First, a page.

The Dangers of Thunderstorms
According to the National Weather Service, a severe thunderstorm is one in which there are winds 58 mph or greater and ¾ inch hail or larger, and at times there may be tornadoes. There are nearly 1,800 thunderstorms occurring at any one moment around the world, 100,000 of those happen in the United States. An estimated 10% of those 100,000 storms are considered to be severe.
Facts and Myths About Lightning
- MYTH: “Heat lightning” occurs after very hot summer days and poses no threat.
- FACT: “Heat lightning” is lightning that is occurring in a distant thunderstorm that is too far away to hear its associated thunder.
- MYTH: If it is not raining, there is no threat from lightning
- FACT: Lightning often strikes outside of heavy rain and may occur as far as ten miles away from rainfall.
- MYTH: Rubber soles of shoes and tires on a car will protect your from being stuck by lightning.
- FACT: This is false; these items proved NO protection from lightning. However, you are much safer in a vehicle than outside during a thunderstorm if you are not touch the metal.
- MYTH: In a pinch, it is safe to seek shelter under a tree.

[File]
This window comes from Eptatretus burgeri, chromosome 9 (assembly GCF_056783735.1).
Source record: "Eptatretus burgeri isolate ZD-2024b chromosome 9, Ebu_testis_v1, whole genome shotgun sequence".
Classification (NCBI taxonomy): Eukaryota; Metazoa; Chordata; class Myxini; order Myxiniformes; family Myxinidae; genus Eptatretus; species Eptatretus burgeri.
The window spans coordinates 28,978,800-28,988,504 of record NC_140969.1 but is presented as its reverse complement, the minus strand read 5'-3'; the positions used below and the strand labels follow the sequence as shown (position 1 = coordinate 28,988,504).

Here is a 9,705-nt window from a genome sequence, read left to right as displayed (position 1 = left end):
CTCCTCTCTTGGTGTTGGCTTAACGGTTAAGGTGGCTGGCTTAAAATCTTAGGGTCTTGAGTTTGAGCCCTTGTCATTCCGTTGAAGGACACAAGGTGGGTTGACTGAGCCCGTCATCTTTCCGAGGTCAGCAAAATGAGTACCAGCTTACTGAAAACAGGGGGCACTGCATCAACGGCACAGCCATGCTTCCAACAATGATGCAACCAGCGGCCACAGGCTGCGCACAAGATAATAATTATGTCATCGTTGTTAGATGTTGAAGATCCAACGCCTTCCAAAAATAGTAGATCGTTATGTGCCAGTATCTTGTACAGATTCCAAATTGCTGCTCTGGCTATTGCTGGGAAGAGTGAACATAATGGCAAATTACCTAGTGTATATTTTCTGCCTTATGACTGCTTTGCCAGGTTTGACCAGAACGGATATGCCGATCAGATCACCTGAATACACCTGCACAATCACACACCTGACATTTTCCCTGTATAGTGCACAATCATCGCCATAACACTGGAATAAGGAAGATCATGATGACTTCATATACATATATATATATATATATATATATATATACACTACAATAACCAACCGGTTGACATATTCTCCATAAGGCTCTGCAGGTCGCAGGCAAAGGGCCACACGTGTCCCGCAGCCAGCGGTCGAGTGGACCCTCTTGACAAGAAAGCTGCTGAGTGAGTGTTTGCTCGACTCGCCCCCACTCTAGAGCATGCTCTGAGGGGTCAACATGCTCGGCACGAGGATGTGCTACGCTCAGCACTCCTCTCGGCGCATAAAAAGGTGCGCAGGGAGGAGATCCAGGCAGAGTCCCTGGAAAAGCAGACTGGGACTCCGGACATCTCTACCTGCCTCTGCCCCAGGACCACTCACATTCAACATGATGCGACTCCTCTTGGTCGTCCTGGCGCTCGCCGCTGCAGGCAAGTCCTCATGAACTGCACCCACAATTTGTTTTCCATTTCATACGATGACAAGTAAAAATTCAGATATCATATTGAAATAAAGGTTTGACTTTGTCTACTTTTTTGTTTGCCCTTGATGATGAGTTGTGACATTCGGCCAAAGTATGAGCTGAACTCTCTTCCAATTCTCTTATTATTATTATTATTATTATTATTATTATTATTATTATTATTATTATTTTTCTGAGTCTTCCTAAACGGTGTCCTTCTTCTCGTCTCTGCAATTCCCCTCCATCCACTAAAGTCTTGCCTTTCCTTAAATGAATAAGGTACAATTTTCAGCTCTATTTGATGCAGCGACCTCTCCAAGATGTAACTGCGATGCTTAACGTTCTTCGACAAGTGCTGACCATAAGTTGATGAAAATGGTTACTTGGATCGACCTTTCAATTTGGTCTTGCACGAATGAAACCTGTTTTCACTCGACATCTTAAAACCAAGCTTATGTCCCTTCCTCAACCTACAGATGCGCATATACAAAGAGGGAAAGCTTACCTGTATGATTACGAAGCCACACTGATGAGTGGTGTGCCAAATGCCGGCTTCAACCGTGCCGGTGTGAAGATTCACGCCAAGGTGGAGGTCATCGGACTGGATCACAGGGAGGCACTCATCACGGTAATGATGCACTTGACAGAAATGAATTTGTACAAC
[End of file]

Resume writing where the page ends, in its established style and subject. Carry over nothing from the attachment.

- FACT: Contrary to common belief, it is not safe or advised to be under a tree during a storm, it is the second leading cause of injury. It is best to get indoors or crouch low to the ground.
How to Keep Safe:
- At the very first sign of a thunder or a storm, take action. Go indoors or seek shelter.
- Stay away from windows and doors. Do not use a landline and unplug appliances, computers and other electronics.
- Avoid showering, doing laundry or dishes.
- Monitor and obey instructions of public safety officials.
- If you are outside, shelter in a vehicle. Stay put and avoid touching metal.
- If you are in an open area, go to a low place and stay away from trees.
- If you are on the water, get to land immediately.
- Stay indoors at least 30 minutes after the last thunder or lightning.
What to do After a Thunderstorm:
- Continue to monitor emergency information.
- Call 911 to report downed power lines or gas leaks. If you suspect leaks in your home, go outdoors immediately.
- Check your home for damage. Document any damage and contact your insurance company immediately.
- If you suspect water damage, call SERVPRO® of North Augusta immediately.
If your home has received storm damage, give SERVPRO® of North Augusta a call! We can perform board ups, tarp roofs, extract water – anything you may need to get your home back in order. Our expert call is ready to help, you can contact us at 706-750-0200.